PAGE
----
So now that I just shoved all this in your face, you’re starting to wonder why you’re even still bothering to read this.  Well costumes aren’t just Halloween stuff.  They’re fandom stuff.  Conventions are so full of cosplayers that sometimes there are more people cosplaying than not.  Small conventions often happen on college campuses, and that is where these two converging forces are going to meet and quite possibly butt-heads.  People who feel that what they are as individuals, is somehow devalued by someone else who does not racially or ethnically resemble them engaging in dressing a certain way, may try to stop that activity via misuse of law, or even (as has been the case all too often) disruptive violence. 

These bubble-dwellers will not care if you’re cosplaying as a fictional character.  Even if that fictional character is pretty much a giant racist incarnation of every stereotype about that group when you go back and think about it.

Ever notice how Shampoo is pretty much only one step away from the ching chang chong level of Chinese caricature?
Which is both racist and jingoist if you think about it.

So would a White/Black/Hispanic/Indian/First-Nations person cosplaying as Shampoo be considered racist?  Would a Japanese person cosplaying as Shampoo be jingoism because Shampoo is Chinese not Japanese (not exactly a friendly history there between those two very different cultures).  Will SJWs come and attempt to physically cut off what people are wearing based on their own bruised sensitivities a la the legend of Bonita Tindle and the great dreadlocks war?  Well, the answer is that might happen, but it is also illegal (especially that last one).  As has been well established, any cosplayer is entitled to equal protection under the law, so assaulting them is a crime.  It's not excusable as some sort of cultural-appropriation self-defense, because with apologies from one Hubert Mungus, that’s not a thing.  For anyone to take things to such an extreme shows they clearly do not understand how the First Amendment and the related case law work at all, and also shows a further ignorance of how absolutely important it is in order to protect everyone in America from the violent extremism that is the inevitable result of having thought police, whether they are policing thoughts about sushi being cultural appropriation, or someone thinking you're using the wrong bathroom.

Apply these dynamics to the world of cosplay reductio ad absurdum, and you end up with the near incomprehensible entity that is The Anti Western Cosplay Movement.

If you have a strong enough stomach to read this stuff, it will quickly become apparent that this is most likely just some dude/dudes who see any non-Asians cosplaying as boner-killer and then they get mad about it.  Even in my drunkiest of drunken blackouts I’ve written more coherent and better stuff than this (seriously, there are at least a few articles I’ve written with a BAC of “call 911” somewhere on here).  The word “Asian” is in there so much it makes me think that the guy is probably from Singapore or Hong Kong but wishes he were Japanese. And notice how the topic of people from India is not addressed at all.  Or maybe it is, I’m not going to spend too much time at the site.  But don’t worry, it addresses all the issues about why non-Asians shouldn’t ever cosplay as anime characters, even if that anime is Rose of Versailles where everyone is French, Vinland Saga where everyone is Nordic, or you’re someone who was gonna dress up as Guile from Street Fighter.  No non-Asians (that means no black people also but they don't say that one out loud).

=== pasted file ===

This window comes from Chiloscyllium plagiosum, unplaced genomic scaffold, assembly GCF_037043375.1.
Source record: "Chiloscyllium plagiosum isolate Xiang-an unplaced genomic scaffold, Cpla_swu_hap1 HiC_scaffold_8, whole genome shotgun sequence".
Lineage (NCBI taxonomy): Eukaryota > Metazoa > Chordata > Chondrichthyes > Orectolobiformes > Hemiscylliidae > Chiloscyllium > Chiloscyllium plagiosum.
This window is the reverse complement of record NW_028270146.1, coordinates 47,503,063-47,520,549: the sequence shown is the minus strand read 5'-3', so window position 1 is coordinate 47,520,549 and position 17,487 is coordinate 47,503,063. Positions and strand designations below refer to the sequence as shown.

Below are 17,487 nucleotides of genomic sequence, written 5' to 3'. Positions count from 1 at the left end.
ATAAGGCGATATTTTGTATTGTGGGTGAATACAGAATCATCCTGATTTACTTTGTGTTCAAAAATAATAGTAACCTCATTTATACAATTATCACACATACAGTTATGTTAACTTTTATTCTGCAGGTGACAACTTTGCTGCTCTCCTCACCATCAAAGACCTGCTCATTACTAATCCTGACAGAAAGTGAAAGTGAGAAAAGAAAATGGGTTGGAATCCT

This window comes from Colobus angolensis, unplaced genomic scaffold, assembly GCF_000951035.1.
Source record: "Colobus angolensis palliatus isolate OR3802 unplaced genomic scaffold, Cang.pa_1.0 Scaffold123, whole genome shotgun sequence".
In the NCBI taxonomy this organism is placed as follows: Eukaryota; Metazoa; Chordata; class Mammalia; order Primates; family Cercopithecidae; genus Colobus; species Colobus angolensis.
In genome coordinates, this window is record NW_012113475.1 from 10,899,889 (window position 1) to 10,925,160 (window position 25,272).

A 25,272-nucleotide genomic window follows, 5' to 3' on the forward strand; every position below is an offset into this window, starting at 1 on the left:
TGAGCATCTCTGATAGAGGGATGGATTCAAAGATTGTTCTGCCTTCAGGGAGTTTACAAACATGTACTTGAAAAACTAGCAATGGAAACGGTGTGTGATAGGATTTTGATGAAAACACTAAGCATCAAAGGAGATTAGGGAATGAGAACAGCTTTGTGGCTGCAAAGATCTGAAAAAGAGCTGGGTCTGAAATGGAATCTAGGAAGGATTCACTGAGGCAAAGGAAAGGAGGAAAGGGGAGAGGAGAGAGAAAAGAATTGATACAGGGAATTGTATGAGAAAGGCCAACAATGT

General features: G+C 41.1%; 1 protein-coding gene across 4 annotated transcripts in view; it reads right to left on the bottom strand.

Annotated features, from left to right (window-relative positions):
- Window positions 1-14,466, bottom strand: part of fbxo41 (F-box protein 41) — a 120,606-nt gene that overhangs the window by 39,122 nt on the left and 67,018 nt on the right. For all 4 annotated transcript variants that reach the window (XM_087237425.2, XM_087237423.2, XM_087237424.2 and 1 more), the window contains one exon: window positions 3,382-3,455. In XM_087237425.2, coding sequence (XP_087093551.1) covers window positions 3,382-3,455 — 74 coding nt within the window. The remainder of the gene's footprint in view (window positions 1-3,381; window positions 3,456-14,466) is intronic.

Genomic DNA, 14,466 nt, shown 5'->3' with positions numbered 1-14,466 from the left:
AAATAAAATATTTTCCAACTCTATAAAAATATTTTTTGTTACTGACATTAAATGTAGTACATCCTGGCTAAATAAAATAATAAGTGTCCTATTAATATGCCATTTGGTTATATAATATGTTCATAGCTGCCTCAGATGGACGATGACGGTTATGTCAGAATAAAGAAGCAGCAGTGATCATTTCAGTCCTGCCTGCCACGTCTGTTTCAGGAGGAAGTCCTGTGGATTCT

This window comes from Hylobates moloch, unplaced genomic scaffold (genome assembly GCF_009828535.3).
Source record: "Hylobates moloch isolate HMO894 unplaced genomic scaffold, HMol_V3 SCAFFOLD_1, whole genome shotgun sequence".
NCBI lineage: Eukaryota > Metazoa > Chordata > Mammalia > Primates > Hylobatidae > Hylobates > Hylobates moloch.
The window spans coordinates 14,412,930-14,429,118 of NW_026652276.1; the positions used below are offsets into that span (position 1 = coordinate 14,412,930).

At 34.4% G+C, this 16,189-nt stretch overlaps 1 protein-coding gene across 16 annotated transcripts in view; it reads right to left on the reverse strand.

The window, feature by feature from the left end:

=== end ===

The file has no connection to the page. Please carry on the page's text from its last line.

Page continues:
Pictured: Example of a typical "Asian" man... apparently.

However, on a conceptual level, The Anti Western Cosplay Movement is just the 50 yard line in the natural progression of injecting extremist SJW sensibilities into cosplay fandom.  Once you get into field goal range then begins the jingoism; a Japanese person can’t be Chun-li because she’s Chinese, a Malaysian can’t be Tenchi Masaki because he’s Japanese, and if you’re Vietnamese then you’re probably just shit out of luck.  What would the end-zone of such a progression even possibly look like?  Only a Trans person can cosplay as a Trans character and you're Transphobic if you think otherwise and believe anyone should be able to cosplay as any character they want to?   Who would want to still participate in that?

To return to an oblique politicality for a moment, this scenario comes from the fact that the concept of “cultural appropriation” itself, defacto reduces culture to the equivalent of a bowl of M&Ms.  Simply put, it’s the notion that if you take some then there are less for me, and they’re my M&Ms goddammit!  That’s not how culture works. It isn't tangible, it is not a finite resource. In assigning a needed tangible value to what could be called culture, it is actually devalued more effectively than any insensitive imitation, antithetical movement, or straight up racism ever could hope to accomplish.